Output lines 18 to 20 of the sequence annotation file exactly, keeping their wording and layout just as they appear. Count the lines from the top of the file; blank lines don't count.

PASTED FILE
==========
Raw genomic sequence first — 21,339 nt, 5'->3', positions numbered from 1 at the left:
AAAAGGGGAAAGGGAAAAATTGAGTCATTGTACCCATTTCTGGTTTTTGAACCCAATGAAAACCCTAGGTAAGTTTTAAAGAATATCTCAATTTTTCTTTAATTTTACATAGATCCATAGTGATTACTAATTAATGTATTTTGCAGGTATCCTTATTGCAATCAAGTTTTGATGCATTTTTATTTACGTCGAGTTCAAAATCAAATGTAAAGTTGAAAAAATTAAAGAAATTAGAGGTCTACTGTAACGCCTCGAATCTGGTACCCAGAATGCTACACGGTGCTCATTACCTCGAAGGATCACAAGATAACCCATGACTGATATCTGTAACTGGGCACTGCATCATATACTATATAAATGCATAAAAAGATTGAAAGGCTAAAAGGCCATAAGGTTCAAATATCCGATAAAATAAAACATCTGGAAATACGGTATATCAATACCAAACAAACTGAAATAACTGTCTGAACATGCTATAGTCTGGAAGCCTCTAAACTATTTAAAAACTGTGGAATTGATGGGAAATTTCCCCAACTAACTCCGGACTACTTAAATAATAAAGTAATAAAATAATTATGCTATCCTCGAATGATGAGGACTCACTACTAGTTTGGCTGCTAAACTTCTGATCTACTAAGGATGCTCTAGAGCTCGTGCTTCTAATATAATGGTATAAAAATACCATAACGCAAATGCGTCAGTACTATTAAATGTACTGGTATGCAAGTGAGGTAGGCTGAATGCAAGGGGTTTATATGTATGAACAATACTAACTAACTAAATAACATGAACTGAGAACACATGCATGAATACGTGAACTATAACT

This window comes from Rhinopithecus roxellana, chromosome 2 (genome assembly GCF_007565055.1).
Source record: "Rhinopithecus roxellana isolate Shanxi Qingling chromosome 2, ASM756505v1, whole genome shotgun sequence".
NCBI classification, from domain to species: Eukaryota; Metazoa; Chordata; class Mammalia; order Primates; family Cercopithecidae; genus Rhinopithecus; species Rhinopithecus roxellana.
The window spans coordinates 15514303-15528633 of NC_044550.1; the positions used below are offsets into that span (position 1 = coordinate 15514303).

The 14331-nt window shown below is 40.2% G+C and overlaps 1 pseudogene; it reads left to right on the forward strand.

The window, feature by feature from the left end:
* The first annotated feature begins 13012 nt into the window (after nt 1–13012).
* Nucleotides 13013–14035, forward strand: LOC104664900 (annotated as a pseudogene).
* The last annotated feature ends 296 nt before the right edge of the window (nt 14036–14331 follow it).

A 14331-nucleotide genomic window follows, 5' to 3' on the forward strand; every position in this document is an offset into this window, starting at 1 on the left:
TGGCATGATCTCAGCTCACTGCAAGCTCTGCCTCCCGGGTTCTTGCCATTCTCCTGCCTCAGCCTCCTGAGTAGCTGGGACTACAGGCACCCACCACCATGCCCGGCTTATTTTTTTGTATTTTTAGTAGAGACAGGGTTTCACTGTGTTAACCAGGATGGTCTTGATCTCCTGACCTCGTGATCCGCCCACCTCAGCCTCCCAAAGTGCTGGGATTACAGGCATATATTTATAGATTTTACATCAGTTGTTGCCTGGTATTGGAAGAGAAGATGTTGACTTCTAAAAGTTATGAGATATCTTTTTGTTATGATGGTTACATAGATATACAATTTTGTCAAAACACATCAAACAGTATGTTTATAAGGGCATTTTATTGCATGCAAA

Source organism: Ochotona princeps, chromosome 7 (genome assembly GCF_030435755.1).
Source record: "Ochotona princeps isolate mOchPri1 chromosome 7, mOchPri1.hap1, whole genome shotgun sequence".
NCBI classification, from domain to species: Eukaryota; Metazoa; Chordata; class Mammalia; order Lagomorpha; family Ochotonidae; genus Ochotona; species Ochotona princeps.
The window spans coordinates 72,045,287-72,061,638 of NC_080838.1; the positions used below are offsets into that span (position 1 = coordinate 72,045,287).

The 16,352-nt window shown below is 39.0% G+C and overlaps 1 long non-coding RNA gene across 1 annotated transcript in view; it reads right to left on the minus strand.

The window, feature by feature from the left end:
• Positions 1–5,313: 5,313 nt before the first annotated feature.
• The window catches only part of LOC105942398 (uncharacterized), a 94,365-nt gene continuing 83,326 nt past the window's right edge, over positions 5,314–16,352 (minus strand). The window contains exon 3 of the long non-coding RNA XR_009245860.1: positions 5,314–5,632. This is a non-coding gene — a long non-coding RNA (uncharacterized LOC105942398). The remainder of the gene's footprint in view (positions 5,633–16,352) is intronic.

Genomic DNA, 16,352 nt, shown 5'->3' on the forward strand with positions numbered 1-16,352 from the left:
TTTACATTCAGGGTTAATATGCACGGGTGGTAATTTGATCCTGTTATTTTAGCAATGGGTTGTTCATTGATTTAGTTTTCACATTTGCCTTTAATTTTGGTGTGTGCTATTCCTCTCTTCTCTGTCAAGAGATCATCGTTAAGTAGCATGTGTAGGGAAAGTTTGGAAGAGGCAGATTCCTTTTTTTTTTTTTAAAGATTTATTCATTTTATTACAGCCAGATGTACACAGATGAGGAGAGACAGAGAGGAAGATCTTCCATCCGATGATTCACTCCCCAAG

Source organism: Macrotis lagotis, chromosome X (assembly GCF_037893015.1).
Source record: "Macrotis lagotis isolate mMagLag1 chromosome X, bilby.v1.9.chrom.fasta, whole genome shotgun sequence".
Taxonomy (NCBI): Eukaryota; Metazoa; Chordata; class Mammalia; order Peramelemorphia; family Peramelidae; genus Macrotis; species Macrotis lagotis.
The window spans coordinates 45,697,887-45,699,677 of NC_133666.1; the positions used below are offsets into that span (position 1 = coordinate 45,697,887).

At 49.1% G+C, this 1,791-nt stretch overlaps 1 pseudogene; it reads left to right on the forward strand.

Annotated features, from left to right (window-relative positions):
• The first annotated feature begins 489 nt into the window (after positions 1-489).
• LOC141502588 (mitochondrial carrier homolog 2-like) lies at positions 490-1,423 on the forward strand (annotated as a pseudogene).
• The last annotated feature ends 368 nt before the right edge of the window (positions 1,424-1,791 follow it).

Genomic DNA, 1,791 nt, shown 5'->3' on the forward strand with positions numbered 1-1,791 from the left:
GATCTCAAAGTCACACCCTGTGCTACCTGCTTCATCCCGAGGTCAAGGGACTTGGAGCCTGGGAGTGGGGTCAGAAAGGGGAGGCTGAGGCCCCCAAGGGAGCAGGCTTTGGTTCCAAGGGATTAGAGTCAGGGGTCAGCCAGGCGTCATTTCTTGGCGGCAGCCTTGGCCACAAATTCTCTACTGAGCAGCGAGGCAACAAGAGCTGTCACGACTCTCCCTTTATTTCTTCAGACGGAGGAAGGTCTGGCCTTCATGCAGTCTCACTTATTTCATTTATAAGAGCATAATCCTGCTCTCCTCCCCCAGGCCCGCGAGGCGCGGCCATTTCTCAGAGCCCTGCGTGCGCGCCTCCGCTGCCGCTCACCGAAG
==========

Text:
The 16,352-nt window shown below is 39.0% G+C and overlaps 1 long non-coding RNA gene across 1 annotated transcript in view; it reads right to left on the minus strand.

The window, feature by feature from the left end:
• Positions 1–5,313: 5,313 nt before the first annotated feature.